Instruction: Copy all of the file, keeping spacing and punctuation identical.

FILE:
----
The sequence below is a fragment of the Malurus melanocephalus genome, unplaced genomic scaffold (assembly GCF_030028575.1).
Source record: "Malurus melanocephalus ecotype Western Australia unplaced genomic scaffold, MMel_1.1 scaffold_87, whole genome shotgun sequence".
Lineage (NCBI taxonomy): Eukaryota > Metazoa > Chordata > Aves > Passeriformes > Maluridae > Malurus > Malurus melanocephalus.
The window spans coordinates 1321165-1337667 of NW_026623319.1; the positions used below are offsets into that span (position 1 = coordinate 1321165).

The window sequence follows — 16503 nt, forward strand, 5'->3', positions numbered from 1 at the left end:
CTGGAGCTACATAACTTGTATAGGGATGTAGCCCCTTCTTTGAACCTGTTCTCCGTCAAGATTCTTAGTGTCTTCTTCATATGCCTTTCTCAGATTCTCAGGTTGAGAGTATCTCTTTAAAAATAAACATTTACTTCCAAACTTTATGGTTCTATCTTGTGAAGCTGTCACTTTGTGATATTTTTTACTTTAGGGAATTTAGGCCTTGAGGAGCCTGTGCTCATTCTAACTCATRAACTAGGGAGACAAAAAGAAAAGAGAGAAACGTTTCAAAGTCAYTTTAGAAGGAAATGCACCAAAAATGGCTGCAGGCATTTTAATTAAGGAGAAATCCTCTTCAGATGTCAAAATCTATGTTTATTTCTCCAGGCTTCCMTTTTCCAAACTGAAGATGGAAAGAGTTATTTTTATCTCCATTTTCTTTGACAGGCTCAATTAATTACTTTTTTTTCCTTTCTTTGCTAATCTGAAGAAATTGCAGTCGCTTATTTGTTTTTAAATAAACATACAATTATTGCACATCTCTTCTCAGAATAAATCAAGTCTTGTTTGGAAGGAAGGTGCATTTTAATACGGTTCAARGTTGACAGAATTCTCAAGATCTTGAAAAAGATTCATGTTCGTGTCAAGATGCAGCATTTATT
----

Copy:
The sequence below is a fragment of the Malurus melanocephalus genome, unplaced genomic scaffold (assembly GCF_030028575.1).
Source record: "Malurus melanocephalus ecotype Western Australia unplaced genomic scaffold, MMel_1.1 scaffold_87, whole genome shotgun sequence".
Lineage (NCBI taxonomy): Eukaryota > Metazoa > Chordata > Aves > Passeriformes > Maluridae > Malurus > Malurus melanocephalus.
The window spans coordinates 1321165-1337667 of NW_026623319.1; the positions used below are offsets into that span (position 1 = coordinate 1321165).

The window sequence follows — 16503 nt, forward strand, 5'->3', positions numbered from 1 at the left end:
CTGGAGCTACATAACTTGTATAGGGATGTAGCCCCTTCTTTGAACCTGTTCTCCGTCAAGATTCTTAGTGTCTTCTTCATATGCCTTTCTCAGATTCTCAGGTTGAGAGTATCTCTTTAAAAATAAACATTTACTTCCAAACTTTATGGTTCTATCTTGTGAAGCTGTCACTTTGTGATATTTTTTACTTTAGGGAATTTAGGCCTTGAGGAGCCTGTGCTCATTCTAACTCATRAACTAGGGAGACAAAAAGAAAAGAGAGAAACGTTTCAAAGTCAYTTTAGAAGGAAATGCACCAAAAATGGCTGCAGGCATTTTAATTAAGGAGAAATCCTCTTCAGATGTCAAAATCTATGTTTATTTCTCCAGGCTTCCMTTTTCCAAACTGAAGATGGAAAGAGTTATTTTTATCTCCATTTTCTTTGACAGGCTCAATTAATTACTTTTTTTTCCTTTCTTTGCTAATCTGAAGAAATTGCAGTCGCTTATTTGTTTTTAAATAAACATACAATTATTGCACATCTCTTCTCAGAATAAATCAAGTCTTGTTTGGAAGGAAGGTGCATTTTAATACGGTTCAARGTTGACAGAATTCTCAAGATCTTGAAAAAGATTCATGTTCGTGTCAAGATGCAGCATTTATT